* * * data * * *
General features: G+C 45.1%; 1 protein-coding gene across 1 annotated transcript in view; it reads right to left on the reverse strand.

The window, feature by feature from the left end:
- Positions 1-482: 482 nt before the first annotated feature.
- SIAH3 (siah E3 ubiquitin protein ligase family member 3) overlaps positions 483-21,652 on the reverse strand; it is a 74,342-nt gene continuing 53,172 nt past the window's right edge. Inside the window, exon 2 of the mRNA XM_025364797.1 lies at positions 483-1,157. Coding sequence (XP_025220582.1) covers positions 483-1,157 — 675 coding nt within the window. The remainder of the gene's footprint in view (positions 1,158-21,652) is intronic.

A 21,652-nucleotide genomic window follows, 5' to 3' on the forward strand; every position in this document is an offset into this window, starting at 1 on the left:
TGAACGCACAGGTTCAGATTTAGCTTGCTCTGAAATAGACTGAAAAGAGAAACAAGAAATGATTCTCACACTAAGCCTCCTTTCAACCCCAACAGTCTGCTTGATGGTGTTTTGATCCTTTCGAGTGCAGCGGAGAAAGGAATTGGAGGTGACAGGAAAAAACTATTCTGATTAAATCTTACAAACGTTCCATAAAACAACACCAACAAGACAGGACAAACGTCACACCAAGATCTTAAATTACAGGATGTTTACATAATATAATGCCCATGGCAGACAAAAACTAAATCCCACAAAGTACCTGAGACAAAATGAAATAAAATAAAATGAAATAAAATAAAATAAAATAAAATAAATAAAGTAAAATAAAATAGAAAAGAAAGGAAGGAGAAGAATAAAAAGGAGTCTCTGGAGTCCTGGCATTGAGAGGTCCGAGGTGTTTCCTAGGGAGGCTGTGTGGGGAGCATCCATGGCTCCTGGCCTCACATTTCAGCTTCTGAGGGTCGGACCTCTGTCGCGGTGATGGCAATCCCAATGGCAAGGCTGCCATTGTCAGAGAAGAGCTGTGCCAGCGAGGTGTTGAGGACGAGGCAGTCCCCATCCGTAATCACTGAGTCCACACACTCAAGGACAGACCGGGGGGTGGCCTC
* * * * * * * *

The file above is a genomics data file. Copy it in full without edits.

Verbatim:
General features: G+C 45.1%; 1 protein-coding gene across 1 annotated transcript in view; it reads right to left on the reverse strand.

The window, feature by feature from the left end:
- Positions 1-482: 482 nt before the first annotated feature.
- SIAH3 (siah E3 ubiquitin protein ligase family member 3) overlaps positions 483-21,652 on the reverse strand; it is a 74,342-nt gene continuing 53,172 nt past the window's right edge. Inside the window, exon 2 of the mRNA XM_025364797.1 lies at positions 483-1,157. Coding sequence (XP_025220582.1) covers positions 483-1,157 — 675 coding nt within the window. The remainder of the gene's footprint in view (positions 1,158-21,652) is intronic.

A 21,652-nucleotide genomic window follows, 5' to 3' on the forward strand; every position in this document is an offset into this window, starting at 1 on the left:
TGAACGCACAGGTTCAGATTTAGCTTGCTCTGAAATAGACTGAAAAGAGAAACAAGAAATGATTCTCACACTAAGCCTCCTTTCAACCCCAACAGTCTGCTTGATGGTGTTTTGATCCTTTCGAGTGCAGCGGAGAAAGGAATTGGAGGTGACAGGAAAAAACTATTCTGATTAAATCTTACAAACGTTCCATAAAACAACACCAACAAGACAGGACAAACGTCACACCAAGATCTTAAATTACAGGATGTTTACATAATATAATGCCCATGGCAGACAAAAACTAAATCCCACAAAGTACCTGAGACAAAATGAAATAAAATAAAATGAAATAAAATAAAATAAAATAAAATAAATAAAGTAAAATAAAATAGAAAAGAAAGGAAGGAGAAGAATAAAAAGGAGTCTCTGGAGTCCTGGCATTGAGAGGTCCGAGGTGTTTCCTAGGGAGGCTGTGTGGGGAGCATCCATGGCTCCTGGCCTCACATTTCAGCTTCTGAGGGTCGGACCTCTGTCGCGGTGATGGCAATCCCAATGGCAAGGCTGCCATTGTCAGAGAAGAGCTGTGCCAGCGAGGTGTTGAGGACGAGGCAGTCCCCATCCGTAATCACTGAGTCCACACACTCAAGGACAGACCGGGGGGTGGCCTC